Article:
Why Obama won’t kiss up to the cool kids anymore

August 28, 2008

Journalists can be notorious for twisting quotes out of context, but where do these quotes come from in the first place? Their choice of sources is often the larger crime. Think about it…

I just finished reading Ryan Lizza’s The New Yorker article, “Making It”, which chronicles Barack Obama’s roller-coaster relationship with Chicago politics in the 1990s. He played the game to win…yada yada…stepped on some toes…yada yada. Obama rarely brings people’s focus to that time in his life, preferring to concentrate on his successes at Harvard, his community organizing, and his recent (“let’s change the nation”) political career. Lizza speculates that this omission is intentional, that Obama has something to hide. I beg to disagree. He was learning the rules, and that meant playing and experimenting with loyalties and messages. Can you really blame him? How else can one hope to become master of the game?

I liken it to High School. Now all his old “cool kid” friends from Chicago are bitter he never kept up with them through college. He left them behind. He had to. By their very nature, political loyalties are stifling, centered on interpersonal obligations, and crippling to any notion of change. No one in “the ol’ boys club” has the wherewithal to peek over the shoulder of the back they’re scratching. Contrary to Lizza’s take, I find Obama’s “perceived” betrayals heartening. Here is a man who has learned the rules, but has the guts to bend them to his vision’s needs. A little toe stepping gives him the freedom to move forward, provided he can still cultivate trust and confidence when necessary.

A journalist’s choice of sources will colour any reader’s view of the subject being profiled. Obama comes out of Lizza’s article looking conniving instead of astute, underhanded instead of strategic. And sure, if you asked my high school boyfriends to paint my portrait, I would come out looking like, well, a whole lot like the 2-D canvas of Dorian Gray. I’ll be honest, there may be some “minor” toe stepping to blame lol. I was still learning the rules of the game *wink*. Ask my other (past/present) contacts, and I’d like to think you’d get a more three-dimensional person, hopefully suggesting a keen mind and loving heart – and Oh Oh, can’t forget, possibly with great hair too ; )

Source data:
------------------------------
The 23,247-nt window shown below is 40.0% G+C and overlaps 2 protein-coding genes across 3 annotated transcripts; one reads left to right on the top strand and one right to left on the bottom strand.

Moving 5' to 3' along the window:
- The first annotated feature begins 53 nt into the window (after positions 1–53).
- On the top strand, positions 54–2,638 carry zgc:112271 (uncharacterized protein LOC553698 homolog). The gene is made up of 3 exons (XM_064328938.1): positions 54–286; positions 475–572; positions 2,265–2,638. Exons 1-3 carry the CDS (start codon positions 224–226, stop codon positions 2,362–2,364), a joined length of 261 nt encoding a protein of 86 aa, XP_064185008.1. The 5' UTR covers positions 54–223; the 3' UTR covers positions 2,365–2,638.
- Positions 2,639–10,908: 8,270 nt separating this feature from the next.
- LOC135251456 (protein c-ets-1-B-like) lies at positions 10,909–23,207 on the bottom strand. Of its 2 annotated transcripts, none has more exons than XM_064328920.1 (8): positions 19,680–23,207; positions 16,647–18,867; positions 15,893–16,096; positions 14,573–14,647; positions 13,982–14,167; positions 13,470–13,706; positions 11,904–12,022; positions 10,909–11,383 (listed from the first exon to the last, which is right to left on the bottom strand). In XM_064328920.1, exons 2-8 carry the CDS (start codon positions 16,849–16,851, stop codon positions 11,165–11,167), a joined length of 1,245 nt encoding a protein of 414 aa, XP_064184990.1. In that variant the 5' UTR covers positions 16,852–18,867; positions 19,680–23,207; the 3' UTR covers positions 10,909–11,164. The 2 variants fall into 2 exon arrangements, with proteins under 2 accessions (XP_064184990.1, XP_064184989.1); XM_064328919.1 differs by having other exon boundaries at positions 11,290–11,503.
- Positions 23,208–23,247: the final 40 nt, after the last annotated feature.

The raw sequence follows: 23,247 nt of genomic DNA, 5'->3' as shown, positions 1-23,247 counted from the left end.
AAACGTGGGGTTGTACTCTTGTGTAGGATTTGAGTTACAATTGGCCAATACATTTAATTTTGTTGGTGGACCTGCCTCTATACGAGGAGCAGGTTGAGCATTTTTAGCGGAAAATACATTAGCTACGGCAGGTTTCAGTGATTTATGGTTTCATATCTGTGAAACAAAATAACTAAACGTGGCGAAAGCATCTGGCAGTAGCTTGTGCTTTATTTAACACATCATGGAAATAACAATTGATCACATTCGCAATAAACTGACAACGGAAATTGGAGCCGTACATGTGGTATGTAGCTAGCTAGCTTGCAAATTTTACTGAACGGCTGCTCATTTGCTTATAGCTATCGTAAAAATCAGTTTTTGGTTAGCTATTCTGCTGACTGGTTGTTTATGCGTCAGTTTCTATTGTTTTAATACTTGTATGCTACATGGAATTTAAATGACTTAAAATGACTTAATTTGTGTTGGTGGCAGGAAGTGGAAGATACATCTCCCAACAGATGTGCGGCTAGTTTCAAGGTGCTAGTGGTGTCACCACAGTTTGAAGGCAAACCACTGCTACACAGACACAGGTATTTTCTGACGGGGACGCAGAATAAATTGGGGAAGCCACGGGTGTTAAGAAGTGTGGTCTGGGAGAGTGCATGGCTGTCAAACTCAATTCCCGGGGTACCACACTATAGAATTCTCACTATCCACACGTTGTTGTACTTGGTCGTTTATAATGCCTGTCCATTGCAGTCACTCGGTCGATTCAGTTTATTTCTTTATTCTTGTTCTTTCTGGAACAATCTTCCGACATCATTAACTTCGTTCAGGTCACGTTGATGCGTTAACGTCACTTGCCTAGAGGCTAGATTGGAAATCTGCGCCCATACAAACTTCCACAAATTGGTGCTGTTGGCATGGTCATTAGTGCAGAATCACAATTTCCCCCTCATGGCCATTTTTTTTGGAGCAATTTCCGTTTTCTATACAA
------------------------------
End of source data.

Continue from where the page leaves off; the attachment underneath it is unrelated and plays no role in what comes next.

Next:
Obama campaigning for State Senate on Chicago’s South Side

Obama campaigning for State Senate on Chicago’s South Side

(Image source: The New Yorker)


Gladiator sandal trend could have shortened Iraq war

June 13, 2008

cathy gladiator sandal comic.jpg

Ah yes, my ears are still ringing with the roar of the arena. Russell Crowe, circa 2000 AD, muscles bulging under sweat oiled brown skin, soaks the hot sand of the Colosseum with the blood of his enemies. Sure, we all wanted a piece of him (oops, I mean of the action), but was anyone really thinking “ooooo I’d love a pair of those sandals. What delightful footwear, so stylish and eminently practical.”? While it’s true that the gladiator sandal is the go-to shoe when it comes to protecting your shins from those pesky 5th Avenue gladius weilding dog walkers, Mondrian themed tan lines are not the best way to accessorise your vintage Yves Saint Laurent.

The gladiator sandal trend has followed the classic pattern. Just like when learning a brand new word, the trend always looks awkward and ungainly the first few times you see it in action. But then it slowly worms its way into your vocabulary, and before you know it, you start seeing sentences (and short black jersey dresses) that just wouldn’t look right with anything else.